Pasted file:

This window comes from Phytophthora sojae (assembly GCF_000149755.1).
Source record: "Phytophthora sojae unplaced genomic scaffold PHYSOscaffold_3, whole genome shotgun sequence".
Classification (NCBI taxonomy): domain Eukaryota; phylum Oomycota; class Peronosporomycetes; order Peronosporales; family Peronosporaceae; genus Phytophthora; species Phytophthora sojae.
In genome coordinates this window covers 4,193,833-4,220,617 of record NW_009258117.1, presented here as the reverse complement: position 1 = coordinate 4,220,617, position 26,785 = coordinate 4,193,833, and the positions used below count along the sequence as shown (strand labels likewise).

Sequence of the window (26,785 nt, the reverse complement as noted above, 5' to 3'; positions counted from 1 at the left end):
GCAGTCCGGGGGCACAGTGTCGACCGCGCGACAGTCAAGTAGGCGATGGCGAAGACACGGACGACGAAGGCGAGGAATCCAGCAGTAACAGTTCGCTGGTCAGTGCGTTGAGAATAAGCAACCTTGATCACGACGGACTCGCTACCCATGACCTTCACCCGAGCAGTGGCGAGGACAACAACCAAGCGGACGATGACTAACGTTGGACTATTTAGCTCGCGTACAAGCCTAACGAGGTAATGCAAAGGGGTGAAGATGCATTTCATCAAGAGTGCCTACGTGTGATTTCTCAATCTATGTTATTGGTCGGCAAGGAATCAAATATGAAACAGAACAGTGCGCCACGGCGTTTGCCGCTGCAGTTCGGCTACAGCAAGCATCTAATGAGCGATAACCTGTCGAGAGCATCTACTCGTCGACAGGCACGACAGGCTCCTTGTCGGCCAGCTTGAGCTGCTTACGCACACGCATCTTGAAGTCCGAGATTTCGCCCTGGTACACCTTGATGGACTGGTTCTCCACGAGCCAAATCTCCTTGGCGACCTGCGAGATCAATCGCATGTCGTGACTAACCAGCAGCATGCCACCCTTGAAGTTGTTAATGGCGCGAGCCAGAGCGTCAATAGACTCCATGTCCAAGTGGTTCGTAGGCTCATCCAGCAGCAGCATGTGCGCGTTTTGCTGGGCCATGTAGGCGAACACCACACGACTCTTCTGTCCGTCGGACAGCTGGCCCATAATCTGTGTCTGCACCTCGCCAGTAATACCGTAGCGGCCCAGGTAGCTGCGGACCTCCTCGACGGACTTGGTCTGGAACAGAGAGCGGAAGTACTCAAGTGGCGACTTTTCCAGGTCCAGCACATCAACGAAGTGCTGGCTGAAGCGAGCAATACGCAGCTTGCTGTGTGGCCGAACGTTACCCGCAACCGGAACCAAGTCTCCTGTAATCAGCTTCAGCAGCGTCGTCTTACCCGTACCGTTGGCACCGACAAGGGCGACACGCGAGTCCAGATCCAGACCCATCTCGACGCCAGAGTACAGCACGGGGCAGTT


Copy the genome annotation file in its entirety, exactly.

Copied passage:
This window comes from Phytophthora sojae (assembly GCF_000149755.1).
Source record: "Phytophthora sojae unplaced genomic scaffold PHYSOscaffold_3, whole genome shotgun sequence".
Classification (NCBI taxonomy): domain Eukaryota; phylum Oomycota; class Peronosporomycetes; order Peronosporales; family Peronosporaceae; genus Phytophthora; species Phytophthora sojae.
In genome coordinates this window covers 4,193,833-4,220,617 of record NW_009258117.1, presented here as the reverse complement: position 1 = coordinate 4,220,617, position 26,785 = coordinate 4,193,833, and the positions used below count along the sequence as shown (strand labels likewise).

Sequence of the window (26,785 nt, the reverse complement as noted above, 5' to 3'; positions counted from 1 at the left end):
GCAGTCCGGGGGCACAGTGTCGACCGCGCGACAGTCAAGTAGGCGATGGCGAAGACACGGACGACGAAGGCGAGGAATCCAGCAGTAACAGTTCGCTGGTCAGTGCGTTGAGAATAAGCAACCTTGATCACGACGGACTCGCTACCCATGACCTTCACCCGAGCAGTGGCGAGGACAACAACCAAGCGGACGATGACTAACGTTGGACTATTTAGCTCGCGTACAAGCCTAACGAGGTAATGCAAAGGGGTGAAGATGCATTTCATCAAGAGTGCCTACGTGTGATTTCTCAATCTATGTTATTGGTCGGCAAGGAATCAAATATGAAACAGAACAGTGCGCCACGGCGTTTGCCGCTGCAGTTCGGCTACAGCAAGCATCTAATGAGCGATAACCTGTCGAGAGCATCTACTCGTCGACAGGCACGACAGGCTCCTTGTCGGCCAGCTTGAGCTGCTTACGCACACGCATCTTGAAGTCCGAGATTTCGCCCTGGTACACCTTGATGGACTGGTTCTCCACGAGCCAAATCTCCTTGGCGACCTGCGAGATCAATCGCATGTCGTGACTAACCAGCAGCATGCCACCCTTGAAGTTGTTAATGGCGCGAGCCAGAGCGTCAATAGACTCCATGTCCAAGTGGTTCGTAGGCTCATCCAGCAGCAGCATGTGCGCGTTTTGCTGGGCCATGTAGGCGAACACCACACGACTCTTCTGTCCGTCGGACAGCTGGCCCATAATCTGTGTCTGCACCTCGCCAGTAATACCGTAGCGGCCCAGGTAGCTGCGGACCTCCTCGACGGACTTGGTCTGGAACAGAGAGCGGAAGTACTCAAGTGGCGACTTTTCCAGGTCCAGCACATCAACGAAGTGCTGGCTGAAGCGAGCAATACGCAGCTTGCTGTGTGGCCGAACGTTACCCGCAACCGGAACCAAGTCTCCTGTAATCAGCTTCAGCAGCGTCGTCTTACCCGTACCGTTGGCACCGACAAGGGCGACACGCGAGTCCAGATCCAGACCCATCTCGACGCCAGAGTACAGCACGGGGCAGTT